Volunteer Abroad Experience

Have you ever imagined using your trip as an opportunity to volunteer and leave a positive footprint?

If you’re interested in working with kids, why not volunteer at a school or an orphanage?

If you have a medical background, what about Doctors Without Borders?

If you’re an environmentally friendly person, give a helping hand to Greenpeace!

Still not convincing enough? Find out more on the Globe and Mail’s Boost Your Career with Volunteer Work.

Highlights Your Travels as International Experience

Don’t simply put “travelling” on the interest section of your resume without further elaboration. Try to market yourself strategically by turning your travel into a positive experience and highlighting it in a professional manner. For example, you could consider:

  • Extensive international travel background with 8 months of travel to 15 countries including volunteer at UNICEF Cambodia and teach English to homeless children in Calcutta

  • Designed and facilitated a travel blog, Wandering Map, attracting over 800 unique daily visitors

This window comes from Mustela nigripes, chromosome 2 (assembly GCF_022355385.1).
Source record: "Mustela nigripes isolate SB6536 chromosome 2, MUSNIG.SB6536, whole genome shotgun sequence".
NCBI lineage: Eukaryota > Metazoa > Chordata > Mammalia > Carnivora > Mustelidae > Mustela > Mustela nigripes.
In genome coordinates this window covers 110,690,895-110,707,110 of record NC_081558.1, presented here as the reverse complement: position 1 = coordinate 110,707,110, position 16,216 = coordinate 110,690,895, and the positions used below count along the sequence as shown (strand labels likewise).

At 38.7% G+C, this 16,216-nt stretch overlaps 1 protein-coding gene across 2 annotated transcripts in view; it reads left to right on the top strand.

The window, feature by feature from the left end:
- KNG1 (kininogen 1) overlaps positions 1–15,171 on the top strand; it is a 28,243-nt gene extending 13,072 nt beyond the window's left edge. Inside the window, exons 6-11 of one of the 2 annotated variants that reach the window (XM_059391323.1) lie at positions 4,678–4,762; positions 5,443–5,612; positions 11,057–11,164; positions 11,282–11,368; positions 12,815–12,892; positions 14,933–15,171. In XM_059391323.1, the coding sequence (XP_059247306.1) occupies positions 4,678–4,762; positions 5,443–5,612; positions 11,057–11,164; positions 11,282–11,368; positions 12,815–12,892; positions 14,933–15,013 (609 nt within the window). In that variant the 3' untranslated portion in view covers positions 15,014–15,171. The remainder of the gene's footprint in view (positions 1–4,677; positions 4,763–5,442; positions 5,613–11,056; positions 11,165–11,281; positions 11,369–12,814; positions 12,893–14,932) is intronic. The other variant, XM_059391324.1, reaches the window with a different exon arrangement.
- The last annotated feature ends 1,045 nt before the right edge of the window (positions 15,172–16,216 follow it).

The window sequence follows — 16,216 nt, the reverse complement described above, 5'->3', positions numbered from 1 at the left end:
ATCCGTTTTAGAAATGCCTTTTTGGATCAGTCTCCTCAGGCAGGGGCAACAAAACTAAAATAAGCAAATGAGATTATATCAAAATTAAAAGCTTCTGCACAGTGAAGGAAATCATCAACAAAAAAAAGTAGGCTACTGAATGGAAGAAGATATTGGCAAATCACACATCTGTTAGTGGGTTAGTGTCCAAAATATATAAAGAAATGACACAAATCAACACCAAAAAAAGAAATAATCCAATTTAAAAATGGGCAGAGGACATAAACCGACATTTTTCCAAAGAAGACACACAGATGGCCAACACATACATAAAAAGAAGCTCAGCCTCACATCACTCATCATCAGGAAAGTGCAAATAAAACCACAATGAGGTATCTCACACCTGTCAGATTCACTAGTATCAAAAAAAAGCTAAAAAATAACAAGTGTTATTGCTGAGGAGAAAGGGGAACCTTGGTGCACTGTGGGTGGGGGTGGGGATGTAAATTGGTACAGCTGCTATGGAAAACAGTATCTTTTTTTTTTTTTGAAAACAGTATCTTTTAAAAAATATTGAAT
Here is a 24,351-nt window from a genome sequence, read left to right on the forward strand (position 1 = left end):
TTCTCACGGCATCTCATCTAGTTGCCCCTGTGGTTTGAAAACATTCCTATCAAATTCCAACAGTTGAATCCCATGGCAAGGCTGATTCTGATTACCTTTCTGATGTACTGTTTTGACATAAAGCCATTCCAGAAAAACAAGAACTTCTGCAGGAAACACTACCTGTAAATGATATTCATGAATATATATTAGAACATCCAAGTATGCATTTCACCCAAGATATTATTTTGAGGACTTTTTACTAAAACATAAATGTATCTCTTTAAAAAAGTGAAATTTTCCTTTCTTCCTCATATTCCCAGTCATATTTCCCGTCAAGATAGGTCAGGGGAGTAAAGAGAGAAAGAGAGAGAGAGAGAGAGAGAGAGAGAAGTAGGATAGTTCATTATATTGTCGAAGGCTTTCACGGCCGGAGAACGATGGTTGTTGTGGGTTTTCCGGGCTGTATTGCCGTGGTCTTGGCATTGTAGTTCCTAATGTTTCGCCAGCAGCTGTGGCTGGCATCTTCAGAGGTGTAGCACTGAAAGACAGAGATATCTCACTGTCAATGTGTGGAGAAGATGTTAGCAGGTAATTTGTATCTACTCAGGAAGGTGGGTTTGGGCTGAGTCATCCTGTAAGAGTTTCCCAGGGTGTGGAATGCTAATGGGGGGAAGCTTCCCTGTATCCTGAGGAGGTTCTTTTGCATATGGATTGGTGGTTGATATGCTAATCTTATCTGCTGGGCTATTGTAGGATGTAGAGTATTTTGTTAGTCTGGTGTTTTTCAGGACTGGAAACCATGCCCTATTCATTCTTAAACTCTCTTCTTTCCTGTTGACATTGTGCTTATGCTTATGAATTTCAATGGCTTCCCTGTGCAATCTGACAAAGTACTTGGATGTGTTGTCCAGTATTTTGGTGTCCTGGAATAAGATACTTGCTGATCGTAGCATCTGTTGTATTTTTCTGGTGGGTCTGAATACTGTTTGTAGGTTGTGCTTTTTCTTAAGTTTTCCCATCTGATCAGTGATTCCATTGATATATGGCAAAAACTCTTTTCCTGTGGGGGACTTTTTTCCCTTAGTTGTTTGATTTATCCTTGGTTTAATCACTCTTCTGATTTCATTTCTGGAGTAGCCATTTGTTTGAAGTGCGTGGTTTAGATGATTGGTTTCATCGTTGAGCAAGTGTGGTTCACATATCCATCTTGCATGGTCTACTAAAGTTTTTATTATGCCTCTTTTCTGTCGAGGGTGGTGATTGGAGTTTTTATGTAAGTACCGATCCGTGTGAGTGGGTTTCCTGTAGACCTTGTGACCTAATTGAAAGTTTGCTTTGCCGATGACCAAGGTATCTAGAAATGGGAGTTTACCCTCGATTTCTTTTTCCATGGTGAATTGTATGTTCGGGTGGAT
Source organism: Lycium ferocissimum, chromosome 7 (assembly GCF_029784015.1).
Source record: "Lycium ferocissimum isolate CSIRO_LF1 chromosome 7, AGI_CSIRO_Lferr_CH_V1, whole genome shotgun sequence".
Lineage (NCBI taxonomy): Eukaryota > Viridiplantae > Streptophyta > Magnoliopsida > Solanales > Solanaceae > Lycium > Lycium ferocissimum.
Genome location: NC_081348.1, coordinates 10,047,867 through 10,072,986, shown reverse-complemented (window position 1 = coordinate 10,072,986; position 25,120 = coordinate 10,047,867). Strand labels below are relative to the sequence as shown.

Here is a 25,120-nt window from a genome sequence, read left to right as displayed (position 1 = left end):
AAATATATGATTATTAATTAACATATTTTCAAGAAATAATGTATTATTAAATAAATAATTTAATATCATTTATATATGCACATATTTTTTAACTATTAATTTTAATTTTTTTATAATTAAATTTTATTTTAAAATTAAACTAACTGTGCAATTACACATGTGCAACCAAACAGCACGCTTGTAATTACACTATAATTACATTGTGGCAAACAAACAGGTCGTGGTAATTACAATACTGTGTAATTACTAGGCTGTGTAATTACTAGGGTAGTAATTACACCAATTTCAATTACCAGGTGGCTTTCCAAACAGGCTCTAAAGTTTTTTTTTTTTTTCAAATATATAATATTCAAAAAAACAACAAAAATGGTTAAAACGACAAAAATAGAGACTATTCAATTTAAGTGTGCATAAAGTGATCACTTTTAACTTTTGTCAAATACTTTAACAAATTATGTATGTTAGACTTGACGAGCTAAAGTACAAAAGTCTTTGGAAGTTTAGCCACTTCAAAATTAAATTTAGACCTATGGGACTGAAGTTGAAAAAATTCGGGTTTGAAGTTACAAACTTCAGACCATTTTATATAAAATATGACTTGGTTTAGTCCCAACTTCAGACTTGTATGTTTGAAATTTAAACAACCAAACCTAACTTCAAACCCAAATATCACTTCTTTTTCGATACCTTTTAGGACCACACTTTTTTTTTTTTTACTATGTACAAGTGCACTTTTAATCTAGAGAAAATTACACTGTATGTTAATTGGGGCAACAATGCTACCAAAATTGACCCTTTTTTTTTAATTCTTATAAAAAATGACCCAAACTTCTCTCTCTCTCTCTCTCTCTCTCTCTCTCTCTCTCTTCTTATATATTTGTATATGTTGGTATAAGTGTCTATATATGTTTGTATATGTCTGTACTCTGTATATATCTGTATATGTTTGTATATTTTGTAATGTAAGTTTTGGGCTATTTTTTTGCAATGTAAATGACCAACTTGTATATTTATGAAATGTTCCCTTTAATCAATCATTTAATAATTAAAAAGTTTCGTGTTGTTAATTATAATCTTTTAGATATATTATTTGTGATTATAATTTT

• Active social media enthusiast on Social Media (Twitter, Instagram, Pinterest) with more than 3,000 active followers

  • Possess great video editing skills and created a YouTube Channel, Follow Me Around the World

  • Mastered languages in English, Spanish, French, Cantonese, Arabic and Russian

  • Additional skills: baking, scuba diving, playing keyboard, sign language, InDesign, photography, Movie Maker

SFU Student
Jeannie Chong is a Special Projects Assistant with SFU Career Services, and a fourth year student studying communications and publishing. Jeannie also volunteers at a radio station, spends time doing crafts and Chinese calligraphy, and loves to indulge her sweet tooth.
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Jun 26, 2013